Summary: This sermon looks at what makes a harmonious church. It desribes an attitude that is necessary to cultivate unity, then the basis for that unity, and finally it ends with some practical applications to foster unity within the body. Includes study guide a
Series: What Makes a Great Church!
Sermon: A Church that is united.
Text: Eph 4:1-16
As a parent, one of your primary desires concerning your kids is that they would get simply along. No parent desires to see their dearest offspring going out it and bickering. A while back my two oldest girls, who normally get along very well started to bicker and argue, and before you knew it, it was an old fashioned bar room fist-a-cuff. Now, I know this is not what you would expect from a pastor’s home. Pastor’s kids are supposed to spend their time gathered around the oil lamb engrossed in a bible study singing Kum-Ba-Ya. But when I went into their room and saw those two girls not getting along, it hurt me. Now kids will be kids, I know, but as their father, my wish is for my children to love each other, not bicker and argue.
Now if that is how I feel, being an earthly father, imagine how our Heavenly Father must feel when He gazes at His children and sees them bickering and arguing; When those who are gathered together in His name spend their time cussing each other rather than praising their Father. One way a child can honor its father is to get along with its siblings, and not to do so is an insult. That’s why when my girls argue and fight, I don’t go in there and sing their praises, no I punish them. And in the same manner, I doubt that God ever blesses a bickering church.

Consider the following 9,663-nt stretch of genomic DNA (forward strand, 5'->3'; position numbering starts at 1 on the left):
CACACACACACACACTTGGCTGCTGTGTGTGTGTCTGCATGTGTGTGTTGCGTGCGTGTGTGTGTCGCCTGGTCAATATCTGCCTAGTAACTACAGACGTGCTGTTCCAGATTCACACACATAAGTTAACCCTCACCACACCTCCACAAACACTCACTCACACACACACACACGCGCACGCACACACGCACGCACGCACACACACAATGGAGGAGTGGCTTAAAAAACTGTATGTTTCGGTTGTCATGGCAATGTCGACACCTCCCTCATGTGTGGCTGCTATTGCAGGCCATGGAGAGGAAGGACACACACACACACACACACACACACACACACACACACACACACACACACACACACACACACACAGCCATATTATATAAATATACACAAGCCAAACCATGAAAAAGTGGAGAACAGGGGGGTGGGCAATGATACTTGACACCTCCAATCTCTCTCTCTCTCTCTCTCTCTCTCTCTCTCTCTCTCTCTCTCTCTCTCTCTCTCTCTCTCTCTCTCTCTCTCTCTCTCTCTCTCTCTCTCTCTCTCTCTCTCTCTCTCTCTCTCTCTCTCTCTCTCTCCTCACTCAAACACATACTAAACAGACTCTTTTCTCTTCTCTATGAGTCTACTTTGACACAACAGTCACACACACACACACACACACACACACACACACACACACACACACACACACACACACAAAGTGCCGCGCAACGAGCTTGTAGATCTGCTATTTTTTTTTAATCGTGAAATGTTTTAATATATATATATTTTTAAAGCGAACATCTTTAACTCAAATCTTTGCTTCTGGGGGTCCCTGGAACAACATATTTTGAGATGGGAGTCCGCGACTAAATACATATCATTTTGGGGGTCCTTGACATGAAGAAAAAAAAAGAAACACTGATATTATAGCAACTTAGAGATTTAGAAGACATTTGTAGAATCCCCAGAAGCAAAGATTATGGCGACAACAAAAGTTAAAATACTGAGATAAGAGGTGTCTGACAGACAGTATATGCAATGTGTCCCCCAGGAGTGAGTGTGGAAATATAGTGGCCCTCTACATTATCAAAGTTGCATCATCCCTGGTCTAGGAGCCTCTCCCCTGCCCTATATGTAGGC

Right before He was crucified, Jesus prayed a prayer for His disciples and then for those who would come to believe, namely us. And it’s a truly amazing prayer, because in that prayer He prayed for one specific thing amongst us that would let the world know that God had truly sent His Son into this world. What was that one thing? Was it powerful preaching? Good music? No, Jesus prayed for the harmony of His believers. Listen to the prayer of Jesus found in John 17:20, “My prayer is not for them alone. I pray also for those who will believe in me through their message, that all of them may be one, Father, just as you are in me and I am in you. May they also be in us so that the world may believe that you have sent Me.”
So if the world is going to know that Jesus is the Christ, then we His body must learn to live in harmony. Now how do we go about doing that…since there are so many people, each of us unique and different in make up, status, and opinions? With such a diverse group of personalities, how do we foster this harmony?
In our text for today, the Apostle Paul will tell us. Now in the first three chapters of this book, Paul has dealt with doctrine, now he makes into the application of that doctrine. Faith is doctrine put into action. For the first 3 chapters here, Paul has spoke about why we are the church, now he moves into how we are to be the church. And his first focus is on unity. Now, I say this concerning the emphasis on doctrine because, for a church to be united, it must be united in the essential doctrines of the Christian faith. We are not united just for the sake of being united; no, we are united in the truth. Now, this doesn’t mean that we are dogmatic in our beliefs and say that everybody has to think alike on every subject. The one thing I truly like about our denomination is that we have that leeway in our beliefs. John Wesley said that we think and let think, but he said this about issues that did not strike at the root of Christianity. So to suggest that a person can believe whatever that person wants and still be united in the faith is simply ridiculous.